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Not so long ago, the vast majority of us did not contemplate death on a daily basis. But amid a deadly global pandemic, it can now feel like we discuss the topic as casually as we do the weather.
This sentiment is backed by a new study that found a third of Brits say their attitudes to death have changed as a direct result of COVID-19. The data, collected by Aura – a platform where people facing end of life can leave an online legacy for their loved ones – found that Gen Z is driving that shift.
Of the 2,000 people who took part in the survey (full disclosure: Aura was founded by my father, Paul Jameson, who suffers from Motor Neurone Disease), Gen Z respondents were four times more likely than Boomers to plan ahead and make a bucket list, despite having time on their side. They were also found to be three times more likely to talk to their friends about death, and over four times more likely to speak to their families.
The survey found that millennials are the most likely to have become more scared of dying since the beginning of the pandemic. This cohort is also the most likely to have made financial plans, and were found to be significantly more likely to talk to their kids about death than older parents.
“My vulnerable dad is supposed to be shielding, but he tried to go out for pints with his friends the other night. He acts like nothing’s happened,” said one exasperated 21-year-old respondent. “I decided to set up a family summit about our feelings around the pandemic and death. It wasn’t an easy conversation, but we all felt better for it – acknowledging that death is a real thing that does make me appreciate them more.”
Aura founder Paul Jameson says that a willingness to confront and discuss death could be one rare silver lining of the coronavirus pandemic: “Despite its inevitability, death has always been society’s elephant in the room. Suppressing thoughts and feelings is damaging for individuals and loved ones, but it looks like COVID is starting to change this.”
Cariad Lloyd of The Griefcast – a podcast where comedians are interviewed about death and grief – also believes the pandemic is opening up conversations around death. “The body pile has got so high, you can’t ignore it,” she says. “It’s in your eye line, and whereas in the past you’d go out, see your friends or get pissed, we’ve had all the time in the world to go for a walk, let it sink in and consider our own vulnerabilities.”
Social media and other online communities seem to have facilitated much of Gen Z’s openness around the topic: the survey found they were four times more likely to attend death cafes – where death is discussed openly and honestly – or join a death-related online community than Boomers.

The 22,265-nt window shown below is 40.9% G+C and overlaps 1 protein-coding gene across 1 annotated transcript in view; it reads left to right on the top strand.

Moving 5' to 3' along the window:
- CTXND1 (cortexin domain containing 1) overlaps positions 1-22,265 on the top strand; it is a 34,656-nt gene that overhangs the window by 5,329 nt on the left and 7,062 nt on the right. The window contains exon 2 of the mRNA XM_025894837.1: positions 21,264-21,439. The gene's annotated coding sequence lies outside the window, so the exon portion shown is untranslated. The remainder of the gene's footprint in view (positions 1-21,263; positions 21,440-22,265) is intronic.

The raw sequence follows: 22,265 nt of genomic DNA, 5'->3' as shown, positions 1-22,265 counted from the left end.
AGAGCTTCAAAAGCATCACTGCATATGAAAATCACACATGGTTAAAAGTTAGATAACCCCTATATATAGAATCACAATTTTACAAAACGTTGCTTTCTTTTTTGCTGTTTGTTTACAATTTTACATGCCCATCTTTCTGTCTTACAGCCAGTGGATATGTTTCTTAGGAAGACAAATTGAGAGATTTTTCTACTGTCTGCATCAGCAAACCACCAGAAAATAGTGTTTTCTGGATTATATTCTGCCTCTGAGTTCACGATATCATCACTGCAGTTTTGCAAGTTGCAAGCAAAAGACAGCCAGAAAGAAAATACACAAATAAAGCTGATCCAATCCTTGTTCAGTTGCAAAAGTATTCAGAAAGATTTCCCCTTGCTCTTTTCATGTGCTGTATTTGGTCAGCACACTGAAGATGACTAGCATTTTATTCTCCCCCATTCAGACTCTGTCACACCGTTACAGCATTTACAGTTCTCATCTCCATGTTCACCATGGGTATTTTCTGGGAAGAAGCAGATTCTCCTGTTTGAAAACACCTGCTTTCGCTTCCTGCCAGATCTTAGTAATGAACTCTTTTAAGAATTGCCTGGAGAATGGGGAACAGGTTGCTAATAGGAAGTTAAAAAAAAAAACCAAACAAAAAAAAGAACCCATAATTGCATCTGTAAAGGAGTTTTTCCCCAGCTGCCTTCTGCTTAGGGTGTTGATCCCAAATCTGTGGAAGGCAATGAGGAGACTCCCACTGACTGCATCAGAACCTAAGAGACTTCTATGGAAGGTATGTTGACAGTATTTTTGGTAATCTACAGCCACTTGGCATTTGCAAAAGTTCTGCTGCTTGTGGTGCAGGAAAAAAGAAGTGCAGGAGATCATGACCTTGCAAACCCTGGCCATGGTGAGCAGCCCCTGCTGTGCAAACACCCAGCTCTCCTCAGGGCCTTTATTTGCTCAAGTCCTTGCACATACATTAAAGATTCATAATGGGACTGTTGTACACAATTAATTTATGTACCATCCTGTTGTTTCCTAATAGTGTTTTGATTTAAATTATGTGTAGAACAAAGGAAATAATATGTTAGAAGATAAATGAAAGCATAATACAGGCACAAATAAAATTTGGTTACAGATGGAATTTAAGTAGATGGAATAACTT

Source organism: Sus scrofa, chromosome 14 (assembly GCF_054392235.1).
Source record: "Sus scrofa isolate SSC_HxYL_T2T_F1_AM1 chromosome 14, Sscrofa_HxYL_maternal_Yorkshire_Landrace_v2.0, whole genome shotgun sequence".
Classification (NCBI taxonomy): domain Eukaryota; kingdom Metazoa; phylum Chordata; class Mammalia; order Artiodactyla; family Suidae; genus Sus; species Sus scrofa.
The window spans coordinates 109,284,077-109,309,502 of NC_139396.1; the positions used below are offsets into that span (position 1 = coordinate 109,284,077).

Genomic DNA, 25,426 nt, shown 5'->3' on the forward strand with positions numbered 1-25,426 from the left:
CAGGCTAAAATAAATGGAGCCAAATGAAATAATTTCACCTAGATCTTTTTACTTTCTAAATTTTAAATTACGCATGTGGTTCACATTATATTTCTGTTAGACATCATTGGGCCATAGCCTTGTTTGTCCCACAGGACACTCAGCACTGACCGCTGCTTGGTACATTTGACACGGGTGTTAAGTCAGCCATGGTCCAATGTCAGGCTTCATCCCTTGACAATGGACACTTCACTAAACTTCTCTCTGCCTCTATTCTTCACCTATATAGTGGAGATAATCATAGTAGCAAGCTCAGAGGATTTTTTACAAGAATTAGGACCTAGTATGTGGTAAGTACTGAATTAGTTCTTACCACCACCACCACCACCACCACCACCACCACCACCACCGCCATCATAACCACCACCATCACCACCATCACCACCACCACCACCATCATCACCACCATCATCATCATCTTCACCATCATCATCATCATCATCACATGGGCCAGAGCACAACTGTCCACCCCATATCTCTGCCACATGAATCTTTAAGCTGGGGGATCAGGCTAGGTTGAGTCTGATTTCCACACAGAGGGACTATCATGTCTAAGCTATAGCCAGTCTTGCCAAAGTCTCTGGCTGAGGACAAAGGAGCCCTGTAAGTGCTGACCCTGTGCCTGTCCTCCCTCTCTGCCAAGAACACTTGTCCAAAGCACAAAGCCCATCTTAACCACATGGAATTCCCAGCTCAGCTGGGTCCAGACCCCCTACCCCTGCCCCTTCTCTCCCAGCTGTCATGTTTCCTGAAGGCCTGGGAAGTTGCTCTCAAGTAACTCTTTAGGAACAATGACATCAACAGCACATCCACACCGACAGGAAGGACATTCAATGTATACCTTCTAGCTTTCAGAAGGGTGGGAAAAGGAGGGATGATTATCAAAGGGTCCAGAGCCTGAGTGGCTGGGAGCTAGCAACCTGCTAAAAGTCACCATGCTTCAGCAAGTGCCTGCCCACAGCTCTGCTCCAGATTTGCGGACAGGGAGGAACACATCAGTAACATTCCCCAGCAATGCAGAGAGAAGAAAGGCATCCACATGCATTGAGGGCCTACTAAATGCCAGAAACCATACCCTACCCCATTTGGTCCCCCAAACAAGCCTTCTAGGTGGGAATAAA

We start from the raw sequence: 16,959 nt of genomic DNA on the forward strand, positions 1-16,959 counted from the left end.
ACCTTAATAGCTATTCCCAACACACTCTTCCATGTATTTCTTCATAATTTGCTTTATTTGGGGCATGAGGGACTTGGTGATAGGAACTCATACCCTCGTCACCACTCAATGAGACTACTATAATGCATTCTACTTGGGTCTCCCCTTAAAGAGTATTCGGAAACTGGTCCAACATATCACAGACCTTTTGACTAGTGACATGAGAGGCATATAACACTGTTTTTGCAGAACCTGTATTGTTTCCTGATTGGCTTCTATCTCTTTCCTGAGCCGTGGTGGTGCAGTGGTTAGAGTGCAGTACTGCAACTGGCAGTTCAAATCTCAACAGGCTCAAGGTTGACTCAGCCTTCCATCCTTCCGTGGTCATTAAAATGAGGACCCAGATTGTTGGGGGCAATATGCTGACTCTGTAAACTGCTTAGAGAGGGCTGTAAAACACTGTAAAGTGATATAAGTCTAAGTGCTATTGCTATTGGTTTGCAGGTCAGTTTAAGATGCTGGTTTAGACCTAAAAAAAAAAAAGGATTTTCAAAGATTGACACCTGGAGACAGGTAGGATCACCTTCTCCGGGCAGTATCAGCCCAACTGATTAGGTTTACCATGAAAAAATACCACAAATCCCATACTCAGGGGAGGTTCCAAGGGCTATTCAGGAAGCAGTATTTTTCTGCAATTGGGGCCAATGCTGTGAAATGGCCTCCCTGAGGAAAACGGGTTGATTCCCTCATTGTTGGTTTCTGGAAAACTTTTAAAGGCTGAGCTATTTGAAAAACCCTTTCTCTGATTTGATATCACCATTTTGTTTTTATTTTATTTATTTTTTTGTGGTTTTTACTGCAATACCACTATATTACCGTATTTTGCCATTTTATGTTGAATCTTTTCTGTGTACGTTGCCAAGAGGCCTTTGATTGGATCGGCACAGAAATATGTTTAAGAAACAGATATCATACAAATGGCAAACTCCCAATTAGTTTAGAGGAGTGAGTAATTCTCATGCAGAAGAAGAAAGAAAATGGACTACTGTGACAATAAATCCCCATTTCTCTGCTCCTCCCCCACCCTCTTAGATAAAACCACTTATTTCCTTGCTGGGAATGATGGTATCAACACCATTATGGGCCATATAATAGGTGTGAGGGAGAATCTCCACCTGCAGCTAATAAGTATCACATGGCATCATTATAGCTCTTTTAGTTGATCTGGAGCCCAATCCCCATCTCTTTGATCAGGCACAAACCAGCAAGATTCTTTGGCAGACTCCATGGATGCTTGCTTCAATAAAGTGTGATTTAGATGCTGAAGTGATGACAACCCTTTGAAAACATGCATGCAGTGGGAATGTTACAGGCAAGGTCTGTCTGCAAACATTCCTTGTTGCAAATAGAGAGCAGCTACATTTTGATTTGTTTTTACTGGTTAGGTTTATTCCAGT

“I saw a friend was attending a death cafe on Facebook,” said one 22-year-old survey respondent. “It ignited something in me, as I’ve been extremely anxious about [death] my whole life, and it’s [a topic] I’ve always avoided whenever possible. I ended up going, and was told I probably had thanatophobia [the fear of death]. I didn’t even know my anxiety had its own word, and it was really enlightening talking about it openly.”
Louise Winter, author of the upcoming book We All Know How This Ends, believes the way young people are expressing their thoughts and feelings is the key to reducing anxiety around death.
“The topic doesn’t just belong to older people, and it’s brilliant how young people are embracing it,” she said. “They’re moving away from this stiff upper lip, ‘keep calm and carry on’ attitude – it’s increasingly being looked at through the lens of mental health. Young people on Instagram are doing death in a way that makes you actually want to engage with the topics, talking about it through art rather than corpses and darkness.”
Young people also had a greater desire to resolve unfinished business with friends due to the threat of the pandemic, according to the study, which found that Gen Z are four times more likely to make amends with a friend they’ve fallen out with. While Cariad noted it’s great they’ve been taking this approach, she did come to the Boomers’ defence.
“It’s quite easy to be open, free and philosophical when you’re not facing your own mortality,” she said. “That’s one thing I’ve noticed about the younger generation: they’re all ‘just talk about it, man, yeah just talk about it’, when they’re often not the ones looking down the barrel. When you’re encouraging Boomers to engage with death, it’s more likely to be around the corner.”
Other findings showed that while attitudes are changing, Britain has some way to go when it comes to accepting death for what it is: an inevitable part of life. As many as 36 percent were found to be more scared of dying than they were pre-pandemic, while 78 percent said they were practically and emotionally unprepared for the death of a loved one.
So what does the future hold for our relationship with death in a post-COVID world? How are we going to ensure that our views and attitudes progress, rather than regress? Mark Lemon, award-winning children’s author and public speaker on grief, believes the government has a responsibility to educate young people about grief.
“It will become a mental health problem because of the pandemic,” he said. “The government needs to pull its fingers out and make sure it’s supporting children’s needs. Children need to be able to feel like they can express their emotions.”